The results of the main study went against our initial expectations. Indeed, the «salience« of the issue seems to work against responsiveness. Response rates were much higher in the areas we considered less important. Likewise, electoral «vulnerability« seems to work against responsiveness. On the first point, we see it as the expression of a sort of avoidance strategy in relation to overly complex questions (the economic issue) or its politically delicate character (immigration). There may be a form of strategy to minimize the effort on behalf of representatives. These results are, in any event, in contradiction with the results of comparable studies in the United States. On the second element, the effect of electoral vulnerability, the results are also counter-intuitive. Indeed, deputies who are vulnerable from an electoral point of view are also the least able to respond to requests from voters. It is as if in the hierarchy of priorities relations with individual voters, direct contact would become less important in a situation of electoral fragility, perhaps benefit from exchanges with greater visibility, such as public acts, apparitions in the media or whatever.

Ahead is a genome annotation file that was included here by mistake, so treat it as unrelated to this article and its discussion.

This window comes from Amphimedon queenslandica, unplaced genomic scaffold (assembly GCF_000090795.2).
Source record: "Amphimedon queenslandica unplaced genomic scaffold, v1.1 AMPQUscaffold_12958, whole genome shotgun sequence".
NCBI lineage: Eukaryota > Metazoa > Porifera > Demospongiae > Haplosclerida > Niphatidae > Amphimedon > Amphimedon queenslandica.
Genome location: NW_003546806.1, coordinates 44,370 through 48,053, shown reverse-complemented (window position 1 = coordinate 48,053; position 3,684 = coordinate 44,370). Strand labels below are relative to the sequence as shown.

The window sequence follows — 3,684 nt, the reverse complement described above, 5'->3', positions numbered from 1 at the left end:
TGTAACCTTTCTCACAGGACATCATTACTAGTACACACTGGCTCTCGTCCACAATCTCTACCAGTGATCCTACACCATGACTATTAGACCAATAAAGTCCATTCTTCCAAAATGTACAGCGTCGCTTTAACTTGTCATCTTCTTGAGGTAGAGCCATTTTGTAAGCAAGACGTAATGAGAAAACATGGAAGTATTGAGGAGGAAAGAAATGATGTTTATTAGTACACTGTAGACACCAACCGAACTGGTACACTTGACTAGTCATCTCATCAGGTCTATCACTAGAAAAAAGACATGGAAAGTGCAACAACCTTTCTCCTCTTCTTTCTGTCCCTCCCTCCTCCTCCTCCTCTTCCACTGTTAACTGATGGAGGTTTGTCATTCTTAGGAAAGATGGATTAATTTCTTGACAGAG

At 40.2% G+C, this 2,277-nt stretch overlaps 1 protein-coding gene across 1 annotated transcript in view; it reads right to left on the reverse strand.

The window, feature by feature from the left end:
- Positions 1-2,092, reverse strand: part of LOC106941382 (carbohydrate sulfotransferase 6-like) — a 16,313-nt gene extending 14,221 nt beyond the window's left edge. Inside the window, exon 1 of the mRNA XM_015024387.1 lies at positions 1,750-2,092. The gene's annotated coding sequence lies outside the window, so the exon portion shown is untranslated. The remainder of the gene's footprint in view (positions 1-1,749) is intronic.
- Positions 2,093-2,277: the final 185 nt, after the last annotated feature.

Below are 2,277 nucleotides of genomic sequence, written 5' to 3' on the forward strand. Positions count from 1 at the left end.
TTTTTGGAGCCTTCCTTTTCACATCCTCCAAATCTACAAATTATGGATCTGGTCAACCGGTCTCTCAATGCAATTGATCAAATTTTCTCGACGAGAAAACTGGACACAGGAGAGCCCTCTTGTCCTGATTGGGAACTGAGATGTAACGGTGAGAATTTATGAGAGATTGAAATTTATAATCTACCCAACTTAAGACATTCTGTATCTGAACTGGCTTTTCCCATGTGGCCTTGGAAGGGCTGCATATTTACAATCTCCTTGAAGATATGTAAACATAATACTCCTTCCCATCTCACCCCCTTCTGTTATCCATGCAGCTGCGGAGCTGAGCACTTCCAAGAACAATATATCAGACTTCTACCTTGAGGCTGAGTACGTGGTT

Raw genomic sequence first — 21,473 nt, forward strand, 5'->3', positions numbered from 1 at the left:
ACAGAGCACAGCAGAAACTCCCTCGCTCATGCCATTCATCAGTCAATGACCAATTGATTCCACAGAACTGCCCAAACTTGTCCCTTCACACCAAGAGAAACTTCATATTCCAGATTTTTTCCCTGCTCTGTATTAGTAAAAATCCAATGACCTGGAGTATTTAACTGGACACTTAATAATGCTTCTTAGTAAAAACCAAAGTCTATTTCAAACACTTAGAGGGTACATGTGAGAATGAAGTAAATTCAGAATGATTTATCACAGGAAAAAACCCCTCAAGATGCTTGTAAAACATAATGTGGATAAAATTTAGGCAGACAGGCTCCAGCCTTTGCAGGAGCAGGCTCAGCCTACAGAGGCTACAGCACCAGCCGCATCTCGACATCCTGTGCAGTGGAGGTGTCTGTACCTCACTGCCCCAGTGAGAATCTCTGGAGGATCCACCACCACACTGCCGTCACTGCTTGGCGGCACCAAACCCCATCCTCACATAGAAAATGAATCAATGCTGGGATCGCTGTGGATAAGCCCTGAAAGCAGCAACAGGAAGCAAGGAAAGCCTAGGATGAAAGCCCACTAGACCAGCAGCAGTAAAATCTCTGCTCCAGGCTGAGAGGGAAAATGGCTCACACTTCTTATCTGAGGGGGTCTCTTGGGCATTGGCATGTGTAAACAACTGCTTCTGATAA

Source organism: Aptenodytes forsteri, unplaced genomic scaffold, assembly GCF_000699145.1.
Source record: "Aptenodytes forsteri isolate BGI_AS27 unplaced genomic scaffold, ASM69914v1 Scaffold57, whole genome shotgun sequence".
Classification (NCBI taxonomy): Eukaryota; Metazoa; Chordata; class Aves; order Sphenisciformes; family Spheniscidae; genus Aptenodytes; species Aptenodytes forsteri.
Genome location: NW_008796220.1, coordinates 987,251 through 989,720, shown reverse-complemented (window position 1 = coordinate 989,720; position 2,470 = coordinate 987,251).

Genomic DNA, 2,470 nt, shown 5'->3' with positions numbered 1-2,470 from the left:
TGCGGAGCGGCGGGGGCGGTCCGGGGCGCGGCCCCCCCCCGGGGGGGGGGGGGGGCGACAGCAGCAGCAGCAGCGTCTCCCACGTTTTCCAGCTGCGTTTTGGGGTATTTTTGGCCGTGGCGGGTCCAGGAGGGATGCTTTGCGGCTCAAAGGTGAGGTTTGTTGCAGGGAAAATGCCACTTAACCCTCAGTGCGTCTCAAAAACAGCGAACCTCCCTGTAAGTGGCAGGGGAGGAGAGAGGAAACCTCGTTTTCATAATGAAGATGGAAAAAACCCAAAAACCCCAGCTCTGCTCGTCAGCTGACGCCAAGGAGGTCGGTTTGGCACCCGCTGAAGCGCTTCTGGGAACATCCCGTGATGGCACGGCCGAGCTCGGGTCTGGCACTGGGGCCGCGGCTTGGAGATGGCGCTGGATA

I consider that the study has achieved most of its objectives. We were able to test the main theses put forward in the literature and we were able to question some of these theses, so as to contribute to the knowledge of the representative link.
The contribution is multiple. First, as described among the initial objectives, we have enriched the existing literature with the addition of new cases. These new cases clearly posed a problem from the perspective of existing empirical work.